For example, if on January 5, 2018, BPL was trading for Rs.175 per share at 1:00 p.m., a market order does not guarantee that an investor’s buy or sell price will be filled at Rs.$175. The investor may get a price lower or higher than Rs.175, depending on the time of fill. In the case of illiquid or extremely volatile securities, placing a market order may result in a fill price that significantly differs from Rs.175.
On the other hand, a limit order fills a buy or sell order at a price (or better) specified by the investor. Using our example of BPL above, if an investor places a Rs.177.50 limit on a sell order, and if the price rises to Rs.177.50 or above, his order will be filled. The limit order, in effect, sets the maximum or minimum at which one is willing to buy or sell a particular stock.
A buy stop order is entered at a stop price above the current market price. A sell stop order is entered at a stop price below the current market price. Let’s consider an investor who purchased BPL for Rs.145. The stock is now trading at Rs.175, however, to limit any losses from a plunge in the stock price in the future, the investor places a sell order at a stop price of Rs.160. If an adverse event occurs causing BPL to fall, the investor’s order will be triggered when prices drop to the Rs.160 mark.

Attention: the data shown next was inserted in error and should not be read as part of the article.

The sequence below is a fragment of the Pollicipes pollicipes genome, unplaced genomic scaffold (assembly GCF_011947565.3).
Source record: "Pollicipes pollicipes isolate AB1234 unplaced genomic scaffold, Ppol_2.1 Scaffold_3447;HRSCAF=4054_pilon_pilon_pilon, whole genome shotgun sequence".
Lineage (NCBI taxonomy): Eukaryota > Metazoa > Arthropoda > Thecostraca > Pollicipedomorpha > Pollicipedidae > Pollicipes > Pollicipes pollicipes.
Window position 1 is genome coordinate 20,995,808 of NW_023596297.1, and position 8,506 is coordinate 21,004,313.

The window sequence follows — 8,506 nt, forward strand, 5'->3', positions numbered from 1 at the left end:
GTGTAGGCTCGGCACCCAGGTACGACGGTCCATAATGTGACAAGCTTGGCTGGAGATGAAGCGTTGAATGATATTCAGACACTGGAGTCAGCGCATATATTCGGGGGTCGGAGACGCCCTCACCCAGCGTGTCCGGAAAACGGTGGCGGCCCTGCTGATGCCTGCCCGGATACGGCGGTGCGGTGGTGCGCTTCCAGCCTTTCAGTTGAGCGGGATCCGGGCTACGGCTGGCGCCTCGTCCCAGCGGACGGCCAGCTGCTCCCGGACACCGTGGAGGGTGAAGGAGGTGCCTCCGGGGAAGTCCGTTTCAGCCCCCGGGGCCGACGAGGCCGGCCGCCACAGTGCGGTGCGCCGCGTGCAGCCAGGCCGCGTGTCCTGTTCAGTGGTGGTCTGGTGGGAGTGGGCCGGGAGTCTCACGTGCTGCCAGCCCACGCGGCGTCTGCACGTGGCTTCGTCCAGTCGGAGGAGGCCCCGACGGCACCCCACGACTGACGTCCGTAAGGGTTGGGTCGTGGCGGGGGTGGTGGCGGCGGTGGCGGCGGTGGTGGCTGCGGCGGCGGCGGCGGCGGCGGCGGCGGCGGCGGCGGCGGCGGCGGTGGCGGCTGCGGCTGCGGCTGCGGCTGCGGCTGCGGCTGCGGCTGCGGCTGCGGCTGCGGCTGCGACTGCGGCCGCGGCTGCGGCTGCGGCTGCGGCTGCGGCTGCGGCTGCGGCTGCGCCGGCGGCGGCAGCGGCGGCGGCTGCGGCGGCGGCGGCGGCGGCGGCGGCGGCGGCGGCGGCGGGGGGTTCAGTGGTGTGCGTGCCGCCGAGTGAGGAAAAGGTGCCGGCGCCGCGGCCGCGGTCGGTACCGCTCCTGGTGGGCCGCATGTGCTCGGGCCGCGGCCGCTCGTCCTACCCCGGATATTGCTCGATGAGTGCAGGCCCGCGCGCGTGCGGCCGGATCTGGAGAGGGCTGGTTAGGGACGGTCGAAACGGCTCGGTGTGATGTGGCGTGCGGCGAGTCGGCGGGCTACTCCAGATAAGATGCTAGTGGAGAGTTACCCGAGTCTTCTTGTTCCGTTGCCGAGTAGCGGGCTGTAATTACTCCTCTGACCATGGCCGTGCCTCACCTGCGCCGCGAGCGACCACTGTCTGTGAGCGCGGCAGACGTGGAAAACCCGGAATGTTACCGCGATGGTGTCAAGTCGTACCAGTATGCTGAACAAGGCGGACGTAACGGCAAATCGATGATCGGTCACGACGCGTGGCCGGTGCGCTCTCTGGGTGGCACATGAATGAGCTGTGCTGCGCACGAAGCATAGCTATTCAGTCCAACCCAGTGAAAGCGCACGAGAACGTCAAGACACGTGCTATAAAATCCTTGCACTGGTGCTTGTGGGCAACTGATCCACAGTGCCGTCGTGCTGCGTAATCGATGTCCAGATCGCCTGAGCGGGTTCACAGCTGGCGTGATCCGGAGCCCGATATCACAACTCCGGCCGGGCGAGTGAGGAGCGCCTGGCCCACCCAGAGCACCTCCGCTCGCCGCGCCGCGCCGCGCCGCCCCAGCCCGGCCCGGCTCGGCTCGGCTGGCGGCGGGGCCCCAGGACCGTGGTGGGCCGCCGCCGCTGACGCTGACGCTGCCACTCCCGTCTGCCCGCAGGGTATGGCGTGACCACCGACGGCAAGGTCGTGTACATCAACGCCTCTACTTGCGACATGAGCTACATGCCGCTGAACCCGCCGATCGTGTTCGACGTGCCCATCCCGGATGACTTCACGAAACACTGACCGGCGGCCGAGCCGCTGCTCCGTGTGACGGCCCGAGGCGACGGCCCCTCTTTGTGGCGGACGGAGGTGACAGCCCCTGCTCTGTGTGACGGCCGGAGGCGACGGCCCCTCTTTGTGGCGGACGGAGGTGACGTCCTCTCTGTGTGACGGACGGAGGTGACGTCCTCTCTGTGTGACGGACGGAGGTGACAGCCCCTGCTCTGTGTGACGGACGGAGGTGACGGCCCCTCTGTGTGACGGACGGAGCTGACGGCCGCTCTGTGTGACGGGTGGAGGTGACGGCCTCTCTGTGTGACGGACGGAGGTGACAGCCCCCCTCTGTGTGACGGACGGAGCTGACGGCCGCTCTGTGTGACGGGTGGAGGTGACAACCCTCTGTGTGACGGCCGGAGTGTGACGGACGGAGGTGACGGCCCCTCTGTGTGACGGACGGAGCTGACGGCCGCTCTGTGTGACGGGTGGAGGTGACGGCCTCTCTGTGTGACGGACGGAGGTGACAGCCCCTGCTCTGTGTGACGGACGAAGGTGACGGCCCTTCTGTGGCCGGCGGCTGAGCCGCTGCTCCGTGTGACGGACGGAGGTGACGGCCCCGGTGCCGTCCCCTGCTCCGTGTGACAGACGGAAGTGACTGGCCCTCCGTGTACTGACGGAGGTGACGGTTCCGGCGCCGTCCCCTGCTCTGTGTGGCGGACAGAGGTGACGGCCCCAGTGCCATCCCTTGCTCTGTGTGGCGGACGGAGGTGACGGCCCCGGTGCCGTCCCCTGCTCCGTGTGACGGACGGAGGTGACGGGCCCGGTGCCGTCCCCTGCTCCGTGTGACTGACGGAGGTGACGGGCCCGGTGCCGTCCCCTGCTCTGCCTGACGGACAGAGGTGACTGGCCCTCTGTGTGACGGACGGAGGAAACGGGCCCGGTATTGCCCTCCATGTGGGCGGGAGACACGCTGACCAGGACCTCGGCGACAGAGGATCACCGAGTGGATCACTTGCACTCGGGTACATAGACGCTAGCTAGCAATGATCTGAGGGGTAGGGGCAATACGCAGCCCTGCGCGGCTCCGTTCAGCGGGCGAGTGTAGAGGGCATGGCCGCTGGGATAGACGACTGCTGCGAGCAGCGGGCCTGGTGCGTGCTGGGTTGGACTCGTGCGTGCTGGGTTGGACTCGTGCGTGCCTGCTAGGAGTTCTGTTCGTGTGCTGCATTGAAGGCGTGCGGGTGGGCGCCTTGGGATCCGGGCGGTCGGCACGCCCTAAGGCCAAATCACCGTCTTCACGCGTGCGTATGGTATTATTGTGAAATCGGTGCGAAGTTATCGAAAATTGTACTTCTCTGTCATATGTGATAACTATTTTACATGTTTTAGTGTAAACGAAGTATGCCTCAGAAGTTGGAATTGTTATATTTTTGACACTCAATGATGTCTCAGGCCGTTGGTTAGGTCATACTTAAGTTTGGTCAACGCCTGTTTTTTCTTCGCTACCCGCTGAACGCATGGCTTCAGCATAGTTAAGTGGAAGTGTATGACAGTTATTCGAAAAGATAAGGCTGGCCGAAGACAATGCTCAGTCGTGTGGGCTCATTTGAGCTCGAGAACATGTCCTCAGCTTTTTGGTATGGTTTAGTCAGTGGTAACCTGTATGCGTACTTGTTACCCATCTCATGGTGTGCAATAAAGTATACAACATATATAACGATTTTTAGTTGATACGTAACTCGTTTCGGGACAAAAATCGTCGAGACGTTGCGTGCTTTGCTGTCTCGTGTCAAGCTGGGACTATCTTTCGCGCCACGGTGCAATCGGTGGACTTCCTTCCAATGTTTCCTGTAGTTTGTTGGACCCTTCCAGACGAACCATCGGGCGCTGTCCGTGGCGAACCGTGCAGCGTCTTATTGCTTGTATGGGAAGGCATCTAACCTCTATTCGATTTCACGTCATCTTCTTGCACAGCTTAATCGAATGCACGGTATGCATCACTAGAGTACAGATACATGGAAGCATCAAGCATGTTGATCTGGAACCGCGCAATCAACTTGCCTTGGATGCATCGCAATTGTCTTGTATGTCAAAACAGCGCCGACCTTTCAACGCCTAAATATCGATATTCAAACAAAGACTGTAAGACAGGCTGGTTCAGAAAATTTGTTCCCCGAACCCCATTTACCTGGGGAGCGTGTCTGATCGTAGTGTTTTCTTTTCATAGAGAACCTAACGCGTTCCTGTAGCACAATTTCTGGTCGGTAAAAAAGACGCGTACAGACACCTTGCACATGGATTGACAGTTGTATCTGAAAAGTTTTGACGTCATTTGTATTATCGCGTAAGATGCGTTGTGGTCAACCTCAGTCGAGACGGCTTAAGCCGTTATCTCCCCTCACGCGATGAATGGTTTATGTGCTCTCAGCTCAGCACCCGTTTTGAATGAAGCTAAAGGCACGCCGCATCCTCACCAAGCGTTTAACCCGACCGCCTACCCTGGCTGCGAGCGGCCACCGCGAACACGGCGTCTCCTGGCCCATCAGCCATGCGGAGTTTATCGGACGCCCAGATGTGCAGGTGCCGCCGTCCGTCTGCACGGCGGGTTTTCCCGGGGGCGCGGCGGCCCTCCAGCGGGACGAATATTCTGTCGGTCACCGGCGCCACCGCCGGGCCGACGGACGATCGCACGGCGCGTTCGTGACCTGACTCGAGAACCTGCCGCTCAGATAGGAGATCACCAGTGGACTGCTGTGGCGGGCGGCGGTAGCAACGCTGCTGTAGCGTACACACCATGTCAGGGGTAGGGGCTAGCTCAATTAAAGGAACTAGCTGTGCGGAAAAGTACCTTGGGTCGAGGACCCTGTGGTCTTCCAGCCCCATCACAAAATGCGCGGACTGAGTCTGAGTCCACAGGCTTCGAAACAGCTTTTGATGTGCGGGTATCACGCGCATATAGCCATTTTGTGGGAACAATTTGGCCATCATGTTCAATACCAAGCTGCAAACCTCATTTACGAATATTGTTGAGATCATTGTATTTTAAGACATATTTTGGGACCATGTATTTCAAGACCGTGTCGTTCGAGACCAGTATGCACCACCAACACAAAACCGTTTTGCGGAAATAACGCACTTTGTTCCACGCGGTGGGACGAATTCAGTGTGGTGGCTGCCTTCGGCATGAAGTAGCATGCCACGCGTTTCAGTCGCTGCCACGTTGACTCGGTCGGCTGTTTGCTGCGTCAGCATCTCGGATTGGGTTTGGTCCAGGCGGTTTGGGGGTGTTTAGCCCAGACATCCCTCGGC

Stop Market vs. Stop-Limit
A stop order becomes a market order when it reaches the stop price. This means that the order will not necessarily be filled at the stop price. Since it becomes a market order, the executed price may be worse or better than the stop price. The investor above may have his shares sold for Rs.160, Rs.159.75 or Rs.160.03. Stops are not a 100% guarantee of getting the desired entry/exit points.
This can be a disadvantage since, if a stock gaps down, the trader’s stop order may be triggered (or filled) at a price significantly lower than expected, depending on the rate at which the price is falling, the volatility of the security or how quickly the order can be executed.
For example, assume that BPL is trading at Rs.170.00 and an investor wants to buy the stock once it begins to show some serious upward momentum. The investor has put in a stop-limit order to buy with the stop price at Rs.180.00 and the limit price at Rs.185.00. If the price of BPL moves above the Rs.180.00 stop price, the order is activated and turns into a limit order. As long as the order can be filled under Rs.185.00, which is the limit price, the trade will be filled. If the stock gaps above Rs.185.00, the order will not be filled.
Buy stop-limit orders are placed above the market price at the time of the order, while sell stop-limit orders are placed below the market price.
Using this example, one can see how a stop can be used to limit losses and capture profits. The BPL investor, if his order is filled at stop price of Rs.160, still makes a profit from his investment: Rs.160 – Rs.145 = Rs.15 per share. If the price spiraled down past his initial cost price, he will be thankful for the stop.
On the other hand, a stop-loss order could increase the risk of getting out of a position early. For example, let’s assume BPL drops to Rs.160, but goes on an upward trajectory to Rs.185. Because the investor’s order is triggered at the Rs.160 mark, he misses out on additional gains that could have been made without the stop order.